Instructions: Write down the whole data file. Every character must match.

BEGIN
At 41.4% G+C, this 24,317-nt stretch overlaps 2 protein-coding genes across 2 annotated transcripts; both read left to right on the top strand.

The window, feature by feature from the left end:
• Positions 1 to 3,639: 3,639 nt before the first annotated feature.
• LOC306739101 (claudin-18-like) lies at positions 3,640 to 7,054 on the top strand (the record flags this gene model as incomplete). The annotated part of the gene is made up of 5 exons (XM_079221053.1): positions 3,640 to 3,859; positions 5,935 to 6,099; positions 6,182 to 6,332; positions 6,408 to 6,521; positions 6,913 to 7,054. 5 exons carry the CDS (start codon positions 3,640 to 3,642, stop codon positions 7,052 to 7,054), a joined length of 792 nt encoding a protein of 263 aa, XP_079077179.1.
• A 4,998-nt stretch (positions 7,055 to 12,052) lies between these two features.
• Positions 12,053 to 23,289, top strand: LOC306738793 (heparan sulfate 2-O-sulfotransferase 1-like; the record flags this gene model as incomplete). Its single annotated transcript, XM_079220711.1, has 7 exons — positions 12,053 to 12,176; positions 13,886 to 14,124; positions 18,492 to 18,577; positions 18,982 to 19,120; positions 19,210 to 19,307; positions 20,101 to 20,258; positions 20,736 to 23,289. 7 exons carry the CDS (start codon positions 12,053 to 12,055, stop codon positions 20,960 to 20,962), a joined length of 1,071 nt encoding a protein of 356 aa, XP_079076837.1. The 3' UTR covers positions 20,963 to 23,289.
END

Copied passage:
At 41.4% G+C, this 24,317-nt stretch overlaps 2 protein-coding genes across 2 annotated transcripts; both read left to right on the top strand.

The window, feature by feature from the left end:
• Positions 1 to 3,639: 3,639 nt before the first annotated feature.
• LOC306739101 (claudin-18-like) lies at positions 3,640 to 7,054 on the top strand (the record flags this gene model as incomplete). The annotated part of the gene is made up of 5 exons (XM_079221053.1): positions 3,640 to 3,859; positions 5,935 to 6,099; positions 6,182 to 6,332; positions 6,408 to 6,521; positions 6,913 to 7,054. 5 exons carry the CDS (start codon positions 3,640 to 3,642, stop codon positions 7,052 to 7,054), a joined length of 792 nt encoding a protein of 263 aa, XP_079077179.1.
• A 4,998-nt stretch (positions 7,055 to 12,052) lies between these two features.
• Positions 12,053 to 23,289, top strand: LOC306738793 (heparan sulfate 2-O-sulfotransferase 1-like; the record flags this gene model as incomplete). Its single annotated transcript, XM_079220711.1, has 7 exons — positions 12,053 to 12,176; positions 13,886 to 14,124; positions 18,492 to 18,577; positions 18,982 to 19,120; positions 19,210 to 19,307; positions 20,101 to 20,258; positions 20,736 to 23,289. 7 exons carry the CDS (start codon positions 12,053 to 12,055, stop codon positions 20,960 to 20,962), a joined length of 1,071 nt encoding a protein of 356 aa, XP_079076837.1. The 3' UTR covers positions 20,963 to 23,289.